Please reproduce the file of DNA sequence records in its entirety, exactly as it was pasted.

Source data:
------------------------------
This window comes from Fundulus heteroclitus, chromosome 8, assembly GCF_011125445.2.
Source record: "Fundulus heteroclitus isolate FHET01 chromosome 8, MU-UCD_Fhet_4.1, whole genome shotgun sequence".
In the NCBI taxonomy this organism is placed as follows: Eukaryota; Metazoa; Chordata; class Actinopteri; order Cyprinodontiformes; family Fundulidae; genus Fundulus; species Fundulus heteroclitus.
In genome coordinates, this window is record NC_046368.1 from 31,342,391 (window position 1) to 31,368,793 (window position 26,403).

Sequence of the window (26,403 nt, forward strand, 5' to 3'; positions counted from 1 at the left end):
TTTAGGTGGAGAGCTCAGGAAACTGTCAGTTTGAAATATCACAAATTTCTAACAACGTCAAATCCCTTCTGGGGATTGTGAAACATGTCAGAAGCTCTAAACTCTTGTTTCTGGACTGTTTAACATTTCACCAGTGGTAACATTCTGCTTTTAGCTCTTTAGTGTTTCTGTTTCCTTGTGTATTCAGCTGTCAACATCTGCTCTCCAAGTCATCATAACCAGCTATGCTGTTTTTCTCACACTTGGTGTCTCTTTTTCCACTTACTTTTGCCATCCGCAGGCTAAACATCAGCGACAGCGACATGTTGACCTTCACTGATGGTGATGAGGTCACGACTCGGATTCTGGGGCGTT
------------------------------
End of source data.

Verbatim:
This window comes from Fundulus heteroclitus, chromosome 8, assembly GCF_011125445.2.
Source record: "Fundulus heteroclitus isolate FHET01 chromosome 8, MU-UCD_Fhet_4.1, whole genome shotgun sequence".
In the NCBI taxonomy this organism is placed as follows: Eukaryota; Metazoa; Chordata; class Actinopteri; order Cyprinodontiformes; family Fundulidae; genus Fundulus; species Fundulus heteroclitus.
In genome coordinates, this window is record NC_046368.1 from 31,342,391 (window position 1) to 31,368,793 (window position 26,403).

Sequence of the window (26,403 nt, forward strand, 5' to 3'; positions counted from 1 at the left end):
TTTAGGTGGAGAGCTCAGGAAACTGTCAGTTTGAAATATCACAAATTTCTAACAACGTCAAATCCCTTCTGGGGATTGTGAAACATGTCAGAAGCTCTAAACTCTTGTTTCTGGACTGTTTAACATTTCACCAGTGGTAACATTCTGCTTTTAGCTCTTTAGTGTTTCTGTTTCCTTGTGTATTCAGCTGTCAACATCTGCTCTCCAAGTCATCATAACCAGCTATGCTGTTTTTCTCACACTTGGTGTCTCTTTTTCCACTTACTTTTGCCATCCGCAGGCTAAACATCAGCGACAGCGACATGTTGACCTTCACTGATGGTGATGAGGTCACGACTCGGATTCTGGGGCGTT